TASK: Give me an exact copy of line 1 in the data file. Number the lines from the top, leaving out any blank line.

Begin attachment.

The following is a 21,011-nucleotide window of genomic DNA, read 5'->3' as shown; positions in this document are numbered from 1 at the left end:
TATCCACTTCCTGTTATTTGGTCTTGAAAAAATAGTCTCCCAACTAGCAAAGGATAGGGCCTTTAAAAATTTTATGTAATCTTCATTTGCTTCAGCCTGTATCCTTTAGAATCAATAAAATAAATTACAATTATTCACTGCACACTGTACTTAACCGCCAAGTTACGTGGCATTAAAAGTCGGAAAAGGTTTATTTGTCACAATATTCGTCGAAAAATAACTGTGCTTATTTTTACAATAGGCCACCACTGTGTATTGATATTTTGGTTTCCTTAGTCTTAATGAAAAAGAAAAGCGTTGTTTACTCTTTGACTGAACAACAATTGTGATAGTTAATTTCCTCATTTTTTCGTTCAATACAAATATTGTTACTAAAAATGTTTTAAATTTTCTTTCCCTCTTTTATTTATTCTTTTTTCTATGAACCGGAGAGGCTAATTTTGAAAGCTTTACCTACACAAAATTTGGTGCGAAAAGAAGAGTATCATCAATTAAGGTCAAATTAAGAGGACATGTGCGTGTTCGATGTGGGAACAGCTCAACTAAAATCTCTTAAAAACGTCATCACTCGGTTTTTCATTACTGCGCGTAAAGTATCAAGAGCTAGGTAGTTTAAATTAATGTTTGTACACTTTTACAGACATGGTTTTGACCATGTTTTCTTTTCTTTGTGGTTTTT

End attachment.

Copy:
The following is a 21,011-nucleotide window of genomic DNA, read 5'->3' as shown; positions in this document are numbered from 1 at the left end: